Some days ago, the Nigeria Communications Commission (NCC) imposed a fine against four Global System for Mobile Communications operators – MTN, Etisalat, Airtel and Globacom for delivering poor Quality of Services in the months of March and April.
The NCC said the four GSM operators were to pay a cumulative sum of N1.17bn for failing to meet with the minimum standard of quality of service including the key performance indicators.
The regulatory body said MTN and Etisalat were to pay N360m each, Airtel would pay N270m, while Globacom attracted a penalty of N180m. For more on that report, click here.
However, in response to the fines, the four networks released a joint statement recently on the fines imposed against them by the NCC:
A statement on the fines imposed on Airtel, Etisalat, Globacom and MTN by the Nigerian Communications Commission relating to the network quality.
Airtel, Etisalat, Globacom and MTN would like to jointly issue a statement concerning the decision by the Nigerian Communications Commission (NCC) to sanction all four operators for failure to meet Quality of Service standards.
We would like to assure customers of all four networks that we are committed to providing high quality of service to our customers. Over the last ten years more than N 1 trillion has been invested in building and enhancing the four mobile networks. In 2012 alone, the four operators will be spending over N 400 billion of further investments in their networks. All four operators are actively competing with each other on quality of service to win the loyalty of existing customers and attract new customers.
We are all equally frustrated and concerned about the failures to meet customer expectations and needs with respect to the quality of service. Nigeria deserves and needs first class telecommunications networks. We thus apologise unreservedly to you, our customers, for those occasions when you have been disappointed or inconvenienced by a lapse or failure to deliver the requisite level of quality of service. We however believe that it is necessary to explain the major challenges we face as operators and ask for your understanding and support.
The main factor affecting quality of service is the absence of a reliable source of power. Every single site is powered 24 hours a day, 365 days a year by two diesel Generators and requires regular supply of diesel as well as 24hours security protection. We need to recognise that benchmarking quality of service against countries which are not operating in such an environment is unrealistic.
The second major factor affecting network quality are frequent cuts of fibre networks which link the cell sites. These are frequently malicious in nature. Recently, operators have asked that Telecommunications Infrastructure be declared “Critical National Infrastructure” which would result in enhanced protection for these assets and criminalize the wilful damage of the same.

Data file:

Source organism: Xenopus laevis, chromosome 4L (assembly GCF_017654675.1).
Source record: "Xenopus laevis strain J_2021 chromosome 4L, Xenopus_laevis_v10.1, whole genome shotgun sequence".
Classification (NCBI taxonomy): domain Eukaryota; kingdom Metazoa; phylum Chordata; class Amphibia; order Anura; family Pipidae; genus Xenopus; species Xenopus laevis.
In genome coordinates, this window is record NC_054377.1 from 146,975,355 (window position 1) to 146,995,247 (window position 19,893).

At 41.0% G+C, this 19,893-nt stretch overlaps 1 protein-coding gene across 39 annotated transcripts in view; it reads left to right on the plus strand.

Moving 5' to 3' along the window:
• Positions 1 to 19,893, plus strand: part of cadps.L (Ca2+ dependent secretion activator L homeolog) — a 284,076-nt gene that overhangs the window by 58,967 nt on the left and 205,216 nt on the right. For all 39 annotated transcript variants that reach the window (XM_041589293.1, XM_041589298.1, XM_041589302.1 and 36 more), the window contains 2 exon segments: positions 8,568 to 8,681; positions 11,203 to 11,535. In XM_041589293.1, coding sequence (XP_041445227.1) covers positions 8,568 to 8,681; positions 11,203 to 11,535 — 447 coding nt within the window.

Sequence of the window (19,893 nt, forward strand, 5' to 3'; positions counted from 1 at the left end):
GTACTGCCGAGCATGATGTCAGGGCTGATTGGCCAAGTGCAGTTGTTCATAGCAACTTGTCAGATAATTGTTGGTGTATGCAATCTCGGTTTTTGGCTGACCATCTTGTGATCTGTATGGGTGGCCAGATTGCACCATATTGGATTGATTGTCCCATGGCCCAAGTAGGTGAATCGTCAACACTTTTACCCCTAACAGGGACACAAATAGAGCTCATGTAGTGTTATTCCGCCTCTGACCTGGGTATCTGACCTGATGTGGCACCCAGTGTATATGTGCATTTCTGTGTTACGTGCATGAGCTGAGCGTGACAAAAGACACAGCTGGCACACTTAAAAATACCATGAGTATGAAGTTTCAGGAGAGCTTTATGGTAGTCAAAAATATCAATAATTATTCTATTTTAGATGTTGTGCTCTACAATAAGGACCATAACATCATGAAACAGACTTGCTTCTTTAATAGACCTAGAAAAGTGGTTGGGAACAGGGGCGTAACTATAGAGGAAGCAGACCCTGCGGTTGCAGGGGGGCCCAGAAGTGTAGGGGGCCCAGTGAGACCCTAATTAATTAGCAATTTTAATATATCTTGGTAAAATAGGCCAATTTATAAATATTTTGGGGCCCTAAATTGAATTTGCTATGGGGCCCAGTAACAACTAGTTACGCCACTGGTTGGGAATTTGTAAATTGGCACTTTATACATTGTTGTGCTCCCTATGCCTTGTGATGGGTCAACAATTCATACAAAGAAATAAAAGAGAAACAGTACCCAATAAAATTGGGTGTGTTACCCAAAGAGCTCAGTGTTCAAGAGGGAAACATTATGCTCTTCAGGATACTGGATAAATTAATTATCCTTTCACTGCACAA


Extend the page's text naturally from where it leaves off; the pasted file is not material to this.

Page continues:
Another equally worrying development is the recent trend towards indiscriminate closure of sites by Ministries, Departments and Agencies of the Federal, State and Local Governments in pursuit of multiple taxation of telecommunications infrastructure.
Finally, the issue of security is a prevalent threat from our operating environment. We have had particularly unfortunate instances where our employees have been physically assaulted and in some instances killed during site maintenance visit, all in a quest to sustain service quality.
We wish to use this medium to call on the NCC, the National Environment Standards and Regulations Enforcement Agency, the Minister of Communication Technology, the National Assembly and the Office of the National Security Adviser to work in harmony to put in place an environment in which we can continue our substantial investments in pursuit of delivering world class telecommunications networks.
While we continue to make these investments which will also improve service quality, it needs to be pointed out that in the telecommunications industry, such investments do not yield the requisite improvement in service quality until well after 12 months. We are therefore concerned that fines will not bring about the desired service quality improvements or offer a lasting solution but will merely deplete essential resources that would otherwise be deployed for network roll out.
Also, due to capital-intensive nature of our operators, we are concerned that a regime of sanctions will inevitably erode the confidence of financial institutions and critical partners in the industry. We are also concerned that it could create an atmosphere of anxiety and regulatory uncertainty which is unattractive to investment. We are therefore actively engaging with our Regulator to resolve this issue.
Solutions being explored include ensuring a forward-looking quality of service framework, taking into account pertinent environmental factors affecting service delivery and preserving the capacity of the industry to attract the requisite levels of investment in infrastructure to meet stakeholder expectations.
Nigeria deserves and needs world class telecommunications networks. No sector in Nigeria has seen more progress than the telecommunications sector. We ask for the understanding of all stakeholders as we continue to invest and build the networks to the benefit of all Nigerians.
What do you think about the joint statement? Are they right in saying that fines will not bring about the desired service quality improvements or offer a lasting solution? Are their reasons for poor network quality profound? Should they still pay the fines?
Please share your thoughts.